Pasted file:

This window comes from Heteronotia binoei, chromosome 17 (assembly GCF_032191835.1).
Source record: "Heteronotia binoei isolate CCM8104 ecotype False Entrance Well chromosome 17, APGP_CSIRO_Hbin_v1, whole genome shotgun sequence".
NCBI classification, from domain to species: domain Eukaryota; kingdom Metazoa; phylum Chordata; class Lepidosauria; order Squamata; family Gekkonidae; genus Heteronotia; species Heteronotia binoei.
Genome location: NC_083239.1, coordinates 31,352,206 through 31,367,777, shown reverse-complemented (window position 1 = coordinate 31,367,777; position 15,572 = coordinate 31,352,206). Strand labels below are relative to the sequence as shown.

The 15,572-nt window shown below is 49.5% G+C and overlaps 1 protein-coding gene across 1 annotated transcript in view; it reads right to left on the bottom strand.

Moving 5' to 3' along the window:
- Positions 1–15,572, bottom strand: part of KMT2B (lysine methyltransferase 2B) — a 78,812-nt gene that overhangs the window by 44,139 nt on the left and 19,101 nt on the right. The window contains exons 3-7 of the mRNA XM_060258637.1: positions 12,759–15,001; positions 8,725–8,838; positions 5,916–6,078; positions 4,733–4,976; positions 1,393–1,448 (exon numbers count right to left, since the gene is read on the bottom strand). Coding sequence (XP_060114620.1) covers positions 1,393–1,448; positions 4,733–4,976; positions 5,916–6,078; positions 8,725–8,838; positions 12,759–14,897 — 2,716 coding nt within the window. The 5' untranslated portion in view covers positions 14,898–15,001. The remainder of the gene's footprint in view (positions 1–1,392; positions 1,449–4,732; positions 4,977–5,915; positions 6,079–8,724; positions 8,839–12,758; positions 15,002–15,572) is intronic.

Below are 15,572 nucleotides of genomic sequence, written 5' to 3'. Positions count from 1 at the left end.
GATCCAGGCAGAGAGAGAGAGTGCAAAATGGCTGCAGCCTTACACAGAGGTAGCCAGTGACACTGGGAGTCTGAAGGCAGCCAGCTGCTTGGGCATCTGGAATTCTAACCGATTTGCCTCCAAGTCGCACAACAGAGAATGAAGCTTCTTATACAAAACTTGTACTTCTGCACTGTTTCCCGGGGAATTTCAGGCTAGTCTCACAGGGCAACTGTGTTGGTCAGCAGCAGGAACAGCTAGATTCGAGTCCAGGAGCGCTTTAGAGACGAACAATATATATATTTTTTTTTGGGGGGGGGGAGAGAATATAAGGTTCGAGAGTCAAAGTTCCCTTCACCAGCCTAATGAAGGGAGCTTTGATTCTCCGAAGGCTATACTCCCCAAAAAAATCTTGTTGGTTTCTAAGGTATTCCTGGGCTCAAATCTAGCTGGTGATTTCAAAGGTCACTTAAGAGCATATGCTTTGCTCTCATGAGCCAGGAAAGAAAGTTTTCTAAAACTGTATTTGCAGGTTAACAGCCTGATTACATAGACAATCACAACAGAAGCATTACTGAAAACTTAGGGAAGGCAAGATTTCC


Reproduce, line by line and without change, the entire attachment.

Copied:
This window comes from Heteronotia binoei, chromosome 17 (assembly GCF_032191835.1).
Source record: "Heteronotia binoei isolate CCM8104 ecotype False Entrance Well chromosome 17, APGP_CSIRO_Hbin_v1, whole genome shotgun sequence".
NCBI classification, from domain to species: domain Eukaryota; kingdom Metazoa; phylum Chordata; class Lepidosauria; order Squamata; family Gekkonidae; genus Heteronotia; species Heteronotia binoei.
Genome location: NC_083239.1, coordinates 31,352,206 through 31,367,777, shown reverse-complemented (window position 1 = coordinate 31,367,777; position 15,572 = coordinate 31,352,206). Strand labels below are relative to the sequence as shown.

The 15,572-nt window shown below is 49.5% G+C and overlaps 1 protein-coding gene across 1 annotated transcript in view; it reads right to left on the bottom strand.

Moving 5' to 3' along the window:
- Positions 1–15,572, bottom strand: part of KMT2B (lysine methyltransferase 2B) — a 78,812-nt gene that overhangs the window by 44,139 nt on the left and 19,101 nt on the right. The window contains exons 3-7 of the mRNA XM_060258637.1: positions 12,759–15,001; positions 8,725–8,838; positions 5,916–6,078; positions 4,733–4,976; positions 1,393–1,448 (exon numbers count right to left, since the gene is read on the bottom strand). Coding sequence (XP_060114620.1) covers positions 1,393–1,448; positions 4,733–4,976; positions 5,916–6,078; positions 8,725–8,838; positions 12,759–14,897 — 2,716 coding nt within the window. The 5' untranslated portion in view covers positions 14,898–15,001. The remainder of the gene's footprint in view (positions 1–1,392; positions 1,449–4,732; positions 4,977–5,915; positions 6,079–8,724; positions 8,839–12,758; positions 15,002–15,572) is intronic.

Below are 15,572 nucleotides of genomic sequence, written 5' to 3'. Positions count from 1 at the left end.
GATCCAGGCAGAGAGAGAGAGTGCAAAATGGCTGCAGCCTTACACAGAGGTAGCCAGTGACACTGGGAGTCTGAAGGCAGCCAGCTGCTTGGGCATCTGGAATTCTAACCGATTTGCCTCCAAGTCGCACAACAGAGAATGAAGCTTCTTATACAAAACTTGTACTTCTGCACTGTTTCCCGGGGAATTTCAGGCTAGTCTCACAGGGCAACTGTGTTGGTCAGCAGCAGGAACAGCTAGATTCGAGTCCAGGAGCGCTTTAGAGACGAACAATATATATATTTTTTTTTGGGGGGGGGGAGAGAATATAAGGTTCGAGAGTCAAAGTTCCCTTCACCAGCCTAATGAAGGGAGCTTTGATTCTCCGAAGGCTATACTCCCCAAAAAAATCTTGTTGGTTTCTAAGGTATTCCTGGGCTCAAATCTAGCTGGTGATTTCAAAGGTCACTTAAGAGCATATGCTTTGCTCTCATGAGCCAGGAAAGAAAGTTTTCTAAAACTGTATTTGCAGGTTAACAGCCTGATTACATAGACAATCACAACAGAAGCATTACTGAAAACTTAGGGAAGGCAAGATTTCC